How New Product Moves From Designer to Dress Shop

By , Staff writer of The Christian Science Monitor

HAVE you ever wondered how that garment you purchased with your favorite designer's label sewn inside made it to Saks, Talbots, or your favorite department store?

Red-headed Nicole Miller, dressed in a short, pleated, silk-print skirt, low-cut black jacket, and necklace made from gray buttons, was busy finishing-up the fall line which was shown at the New York Public Library on April 6.

Her showroom is on the 20th floor of a building on 7th Avenue, in the heart of the garment district.

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The gray and glass showroom displays her colorful line of dresses, suits, coats, accessories, and her popular men's silk ties.

Ms. Miller is known for her classic silhouette designs and her "fun" fabrics, says Bud Konheim, president of Nicole Miller Inc.

Samples of the clothing for the showroom are produced on the premises.

The production for retail sales is handled at two contracting shops within two blocks of the showroom.

All production except for the men's silk ties is done in the United States, or onshore.

Many designers have their clothing manufactured in foreign countries, or offshore. For example, many use Asia because it is less expensive. In Asia for example, because it is less expensive.)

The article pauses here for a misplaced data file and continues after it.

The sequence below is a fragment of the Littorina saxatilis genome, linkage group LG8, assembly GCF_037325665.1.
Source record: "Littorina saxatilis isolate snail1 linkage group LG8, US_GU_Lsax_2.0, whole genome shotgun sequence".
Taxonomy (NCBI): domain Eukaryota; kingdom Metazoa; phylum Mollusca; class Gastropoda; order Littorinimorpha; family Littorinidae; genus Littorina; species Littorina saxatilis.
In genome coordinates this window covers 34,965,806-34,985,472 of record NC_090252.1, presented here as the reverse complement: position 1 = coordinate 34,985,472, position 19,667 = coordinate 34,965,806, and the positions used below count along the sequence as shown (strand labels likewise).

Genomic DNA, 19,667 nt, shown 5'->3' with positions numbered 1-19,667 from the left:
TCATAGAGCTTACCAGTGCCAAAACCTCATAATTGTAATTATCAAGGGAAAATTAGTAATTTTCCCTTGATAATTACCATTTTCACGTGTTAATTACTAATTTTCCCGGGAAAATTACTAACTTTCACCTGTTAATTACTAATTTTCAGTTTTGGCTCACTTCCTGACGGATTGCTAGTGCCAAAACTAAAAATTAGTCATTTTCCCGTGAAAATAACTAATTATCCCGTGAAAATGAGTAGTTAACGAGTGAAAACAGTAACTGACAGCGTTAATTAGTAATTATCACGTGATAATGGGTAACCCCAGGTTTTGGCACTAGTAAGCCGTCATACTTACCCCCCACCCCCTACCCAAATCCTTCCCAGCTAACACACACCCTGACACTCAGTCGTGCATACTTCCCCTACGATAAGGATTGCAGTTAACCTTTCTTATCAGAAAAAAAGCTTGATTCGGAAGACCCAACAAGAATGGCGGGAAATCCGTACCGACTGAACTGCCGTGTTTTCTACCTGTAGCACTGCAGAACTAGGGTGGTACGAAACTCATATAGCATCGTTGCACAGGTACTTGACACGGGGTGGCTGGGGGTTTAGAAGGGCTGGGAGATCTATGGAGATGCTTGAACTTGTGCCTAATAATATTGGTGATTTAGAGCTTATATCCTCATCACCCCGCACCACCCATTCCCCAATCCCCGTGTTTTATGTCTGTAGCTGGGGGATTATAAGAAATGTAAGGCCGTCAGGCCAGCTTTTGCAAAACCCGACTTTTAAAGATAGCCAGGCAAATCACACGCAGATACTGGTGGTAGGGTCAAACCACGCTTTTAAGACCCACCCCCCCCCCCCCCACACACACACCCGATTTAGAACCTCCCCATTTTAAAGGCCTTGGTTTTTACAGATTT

After Miller sketches a new garment, two patternmakers drape the fabric on a mannequin and construct the first pattern out of muslin. The muslin pattern is handed over to the pattern grader and marker, who makes a cardboard pattern, then produces the various sizes of the pattern needed on a computer.

Cutters, two young men here, tack the patterns onto the large bolts of fabric and cut them out with electric scissors.

Women at a row of sewing machines listen to Julio Iglesias croon from a radio as they receive the pieces from the cutters.

Each whizzes down a seam of the garment and quickly passes it on to the next.

At the end of the line are the pressers who often take a garment during the sewing process to press open seams, and then finish off the pressing process after the garment is completed.

Voila - on a hanger and onto the rack in the showroom.

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